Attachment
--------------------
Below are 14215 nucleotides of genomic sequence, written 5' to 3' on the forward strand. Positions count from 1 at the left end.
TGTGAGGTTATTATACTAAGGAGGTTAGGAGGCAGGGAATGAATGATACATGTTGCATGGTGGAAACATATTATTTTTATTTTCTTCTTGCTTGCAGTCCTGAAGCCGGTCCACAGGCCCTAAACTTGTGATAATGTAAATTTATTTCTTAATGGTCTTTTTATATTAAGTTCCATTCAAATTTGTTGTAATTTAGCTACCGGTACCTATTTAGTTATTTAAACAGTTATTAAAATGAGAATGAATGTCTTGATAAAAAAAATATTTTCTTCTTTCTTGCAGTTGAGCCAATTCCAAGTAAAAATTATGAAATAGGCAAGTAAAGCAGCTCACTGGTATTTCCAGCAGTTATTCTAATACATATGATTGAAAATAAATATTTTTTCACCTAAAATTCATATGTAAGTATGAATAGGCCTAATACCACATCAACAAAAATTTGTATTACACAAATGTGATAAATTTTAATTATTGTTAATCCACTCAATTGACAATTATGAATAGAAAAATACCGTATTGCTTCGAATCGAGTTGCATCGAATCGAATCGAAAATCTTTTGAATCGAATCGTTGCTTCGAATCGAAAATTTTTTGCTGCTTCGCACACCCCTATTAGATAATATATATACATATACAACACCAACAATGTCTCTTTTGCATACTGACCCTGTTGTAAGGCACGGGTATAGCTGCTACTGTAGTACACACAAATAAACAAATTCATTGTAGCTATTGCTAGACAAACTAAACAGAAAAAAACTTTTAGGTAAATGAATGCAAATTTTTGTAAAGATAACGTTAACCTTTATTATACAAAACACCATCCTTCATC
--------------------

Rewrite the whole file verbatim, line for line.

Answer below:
Below are 14215 nucleotides of genomic sequence, written 5' to 3' on the forward strand. Positions count from 1 at the left end.
TGTGAGGTTATTATACTAAGGAGGTTAGGAGGCAGGGAATGAATGATACATGTTGCATGGTGGAAACATATTATTTTTATTTTCTTCTTGCTTGCAGTCCTGAAGCCGGTCCACAGGCCCTAAACTTGTGATAATGTAAATTTATTTCTTAATGGTCTTTTTATATTAAGTTCCATTCAAATTTGTTGTAATTTAGCTACCGGTACCTATTTAGTTATTTAAACAGTTATTAAAATGAGAATGAATGTCTTGATAAAAAAAATATTTTCTTCTTTCTTGCAGTTGAGCCAATTCCAAGTAAAAATTATGAAATAGGCAAGTAAAGCAGCTCACTGGTATTTCCAGCAGTTATTCTAATACATATGATTGAAAATAAATATTTTTTCACCTAAAATTCATATGTAAGTATGAATAGGCCTAATACCACATCAACAAAAATTTGTATTACACAAATGTGATAAATTTTAATTATTGTTAATCCACTCAATTGACAATTATGAATAGAAAAATACCGTATTGCTTCGAATCGAGTTGCATCGAATCGAATCGAAAATCTTTTGAATCGAATCGTTGCTTCGAATCGAAAATTTTTTGCTGCTTCGCACACCCCTATTAGATAATATATATACATATACAACACCAACAATGTCTCTTTTGCATACTGACCCTGTTGTAAGGCACGGGTATAGCTGCTACTGTAGTACACACAAATAAACAAATTCATTGTAGCTATTGCTAGACAAACTAAACAGAAAAAAACTTTTAGGTAAATGAATGCAAATTTTTGTAAAGATAACGTTAACCTTTATTATACAAAACACCATCCTTCATC